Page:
Soon enough, Argentina were throwing almost anything to the left wing, trusting Di Maria to suit him.

At one point Messi drove up the middle and forgot to use his right foot to connect the ball in the general direction of Di Maria, which is about as complimentary as a receiver can give. Another time he tried to use his right to send a ball high into the box flying over the back shoulder, with no look, to put Di Maria in the back. (Okay, okay, that Messi takes it as a confidant).

“Screw it, Di Maria is somewhere there” is how Julian Alvarez assisted Argentina’s first goal.

… and, with a little more detailed planning, the second of them …

But in Di Maria’s group it wasn’t the brilliance that made him so essential. Playing as a left winger however, he reformed the team and allowed Alexis Mac Allister to shine between the lines as a left field attacker.

When he did not complete the circles around Julio Kounde, Di Maria threw himself into the passing lane by cutting off the right back. That Mac Allister completed behind him to mark Antoine Griezmann, whose floating midfield had been a key role in France’s success all tournament.

Without these two players, France were pure Jacques Tati in slapstick football. They crawled past the hour mark without scoring, the second worst start of any team in this World Cup (only Costa Rica, which did not score at all in the 7-0 humiliation of Spain, had a longer dry spell).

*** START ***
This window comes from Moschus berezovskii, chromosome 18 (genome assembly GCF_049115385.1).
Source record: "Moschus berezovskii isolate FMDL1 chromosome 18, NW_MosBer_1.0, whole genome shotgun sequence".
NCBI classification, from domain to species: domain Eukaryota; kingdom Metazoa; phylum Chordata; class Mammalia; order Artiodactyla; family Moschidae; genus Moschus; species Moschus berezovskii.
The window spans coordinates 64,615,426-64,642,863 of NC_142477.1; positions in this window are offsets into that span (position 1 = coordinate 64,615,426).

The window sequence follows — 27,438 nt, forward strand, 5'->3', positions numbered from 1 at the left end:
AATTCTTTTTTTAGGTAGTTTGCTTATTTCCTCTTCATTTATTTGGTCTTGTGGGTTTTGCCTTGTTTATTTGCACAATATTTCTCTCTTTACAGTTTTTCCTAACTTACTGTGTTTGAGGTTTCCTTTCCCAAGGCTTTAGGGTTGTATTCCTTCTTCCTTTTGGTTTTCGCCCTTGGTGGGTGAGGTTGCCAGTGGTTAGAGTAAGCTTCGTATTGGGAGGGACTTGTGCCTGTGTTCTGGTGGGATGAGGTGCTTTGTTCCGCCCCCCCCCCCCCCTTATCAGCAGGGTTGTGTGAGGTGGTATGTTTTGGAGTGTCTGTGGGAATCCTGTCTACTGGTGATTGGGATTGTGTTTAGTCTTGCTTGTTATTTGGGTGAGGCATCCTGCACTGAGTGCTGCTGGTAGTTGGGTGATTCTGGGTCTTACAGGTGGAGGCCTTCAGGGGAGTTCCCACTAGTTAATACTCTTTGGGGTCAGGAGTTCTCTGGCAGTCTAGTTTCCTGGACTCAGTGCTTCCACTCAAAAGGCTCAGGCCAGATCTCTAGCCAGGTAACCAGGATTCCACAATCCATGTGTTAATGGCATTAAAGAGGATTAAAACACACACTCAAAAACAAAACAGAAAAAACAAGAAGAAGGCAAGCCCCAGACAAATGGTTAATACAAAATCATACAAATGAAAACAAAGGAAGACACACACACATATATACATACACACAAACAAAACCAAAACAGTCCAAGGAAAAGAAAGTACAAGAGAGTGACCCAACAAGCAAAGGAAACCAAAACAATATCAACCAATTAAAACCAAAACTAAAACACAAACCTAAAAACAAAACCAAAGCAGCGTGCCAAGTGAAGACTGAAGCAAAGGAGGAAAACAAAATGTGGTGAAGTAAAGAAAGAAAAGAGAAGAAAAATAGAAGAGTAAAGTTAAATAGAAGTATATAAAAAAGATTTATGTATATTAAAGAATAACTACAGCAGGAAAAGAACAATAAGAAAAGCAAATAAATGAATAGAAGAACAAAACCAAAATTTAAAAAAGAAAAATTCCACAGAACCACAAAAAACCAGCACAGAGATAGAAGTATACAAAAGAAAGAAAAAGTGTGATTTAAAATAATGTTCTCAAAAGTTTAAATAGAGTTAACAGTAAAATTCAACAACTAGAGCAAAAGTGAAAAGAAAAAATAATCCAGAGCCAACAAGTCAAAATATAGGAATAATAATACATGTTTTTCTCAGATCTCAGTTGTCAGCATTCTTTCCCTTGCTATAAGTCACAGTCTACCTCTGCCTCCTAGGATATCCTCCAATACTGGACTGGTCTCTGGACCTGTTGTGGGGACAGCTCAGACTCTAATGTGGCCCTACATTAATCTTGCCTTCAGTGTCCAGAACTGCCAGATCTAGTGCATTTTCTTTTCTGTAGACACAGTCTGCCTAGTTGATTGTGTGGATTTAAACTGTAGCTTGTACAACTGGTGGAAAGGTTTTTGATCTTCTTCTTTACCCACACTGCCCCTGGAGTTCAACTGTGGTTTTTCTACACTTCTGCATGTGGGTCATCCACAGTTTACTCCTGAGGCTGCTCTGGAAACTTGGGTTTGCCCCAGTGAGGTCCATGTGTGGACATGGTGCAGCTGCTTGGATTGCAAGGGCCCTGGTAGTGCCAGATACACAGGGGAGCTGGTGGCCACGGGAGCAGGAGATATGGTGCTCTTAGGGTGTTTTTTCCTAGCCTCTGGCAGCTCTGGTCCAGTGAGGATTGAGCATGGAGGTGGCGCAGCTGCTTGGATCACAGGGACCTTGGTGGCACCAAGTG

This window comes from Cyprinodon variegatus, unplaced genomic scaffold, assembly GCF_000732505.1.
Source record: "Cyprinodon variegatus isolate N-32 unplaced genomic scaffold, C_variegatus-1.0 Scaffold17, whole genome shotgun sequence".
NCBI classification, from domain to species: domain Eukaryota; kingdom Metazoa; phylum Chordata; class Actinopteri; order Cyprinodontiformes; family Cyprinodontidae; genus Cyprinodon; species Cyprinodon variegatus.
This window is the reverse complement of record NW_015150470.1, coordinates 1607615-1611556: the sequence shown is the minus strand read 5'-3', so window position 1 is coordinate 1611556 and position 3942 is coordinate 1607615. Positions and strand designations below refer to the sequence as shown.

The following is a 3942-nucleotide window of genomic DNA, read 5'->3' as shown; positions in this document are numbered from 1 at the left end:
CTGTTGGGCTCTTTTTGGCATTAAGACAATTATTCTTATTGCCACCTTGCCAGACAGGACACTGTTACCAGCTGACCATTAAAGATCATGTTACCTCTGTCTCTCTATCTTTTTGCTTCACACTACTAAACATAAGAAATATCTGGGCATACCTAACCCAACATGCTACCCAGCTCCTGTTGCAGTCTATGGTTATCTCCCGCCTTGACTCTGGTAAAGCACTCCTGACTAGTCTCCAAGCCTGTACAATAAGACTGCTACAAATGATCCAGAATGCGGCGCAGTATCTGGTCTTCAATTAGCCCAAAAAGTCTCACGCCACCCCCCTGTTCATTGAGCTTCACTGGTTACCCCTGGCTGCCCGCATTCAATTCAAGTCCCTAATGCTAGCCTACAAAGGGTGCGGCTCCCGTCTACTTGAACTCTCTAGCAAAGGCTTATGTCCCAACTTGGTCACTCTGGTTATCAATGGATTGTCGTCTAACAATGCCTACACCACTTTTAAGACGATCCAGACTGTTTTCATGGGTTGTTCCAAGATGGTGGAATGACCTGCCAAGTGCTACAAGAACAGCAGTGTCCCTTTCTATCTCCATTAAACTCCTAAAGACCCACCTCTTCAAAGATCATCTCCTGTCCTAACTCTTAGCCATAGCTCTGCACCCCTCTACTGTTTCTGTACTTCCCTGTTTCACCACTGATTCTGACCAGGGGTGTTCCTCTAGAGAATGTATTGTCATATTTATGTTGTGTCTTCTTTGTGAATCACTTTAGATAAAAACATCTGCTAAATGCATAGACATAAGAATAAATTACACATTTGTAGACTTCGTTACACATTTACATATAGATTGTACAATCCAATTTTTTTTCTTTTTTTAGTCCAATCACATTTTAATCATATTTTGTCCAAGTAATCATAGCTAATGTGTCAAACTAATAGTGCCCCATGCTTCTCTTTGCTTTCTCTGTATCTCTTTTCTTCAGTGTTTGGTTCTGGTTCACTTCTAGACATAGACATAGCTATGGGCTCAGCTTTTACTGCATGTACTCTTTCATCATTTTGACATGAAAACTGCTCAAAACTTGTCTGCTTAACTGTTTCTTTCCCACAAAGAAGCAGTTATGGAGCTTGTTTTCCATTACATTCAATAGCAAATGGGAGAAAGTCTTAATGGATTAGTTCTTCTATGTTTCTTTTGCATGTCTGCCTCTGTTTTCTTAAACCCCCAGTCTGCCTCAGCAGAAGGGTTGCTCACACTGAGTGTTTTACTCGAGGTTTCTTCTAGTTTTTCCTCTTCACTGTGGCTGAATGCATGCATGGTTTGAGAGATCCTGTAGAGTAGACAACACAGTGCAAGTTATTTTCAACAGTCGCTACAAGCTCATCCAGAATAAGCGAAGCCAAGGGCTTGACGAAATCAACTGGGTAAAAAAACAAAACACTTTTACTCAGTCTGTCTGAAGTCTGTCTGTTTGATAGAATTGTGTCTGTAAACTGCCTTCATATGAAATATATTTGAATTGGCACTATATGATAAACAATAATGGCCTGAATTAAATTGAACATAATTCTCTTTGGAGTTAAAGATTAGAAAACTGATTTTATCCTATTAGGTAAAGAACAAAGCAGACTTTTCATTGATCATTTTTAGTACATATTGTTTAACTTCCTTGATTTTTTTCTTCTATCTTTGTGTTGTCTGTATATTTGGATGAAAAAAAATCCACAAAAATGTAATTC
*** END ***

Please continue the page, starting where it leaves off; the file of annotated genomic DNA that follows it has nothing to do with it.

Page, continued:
But just as Argentina was pushing for the trophy, Scaloni made an almost fatal mistake.

One hour, three minutes and 52 seconds into the match, Di Maria left the pitch.

The next hour was a completely different game.

The tired diving of the 34-year-old left wing as the defender Marcos Acuna could look in the middle of the left bank of the field, as the sweat of the management of the game was moved on the paper, but it threw Argentina into confusion.

Take the sequence before the first goal of France. Mac Allister fought through the middle of the field with his opponent from behind. Fifteen minutes ago, he probably looked for an exit pass to Di Maria on the wing, but Acuna slowed down the ball in midfield. There was no way out or way.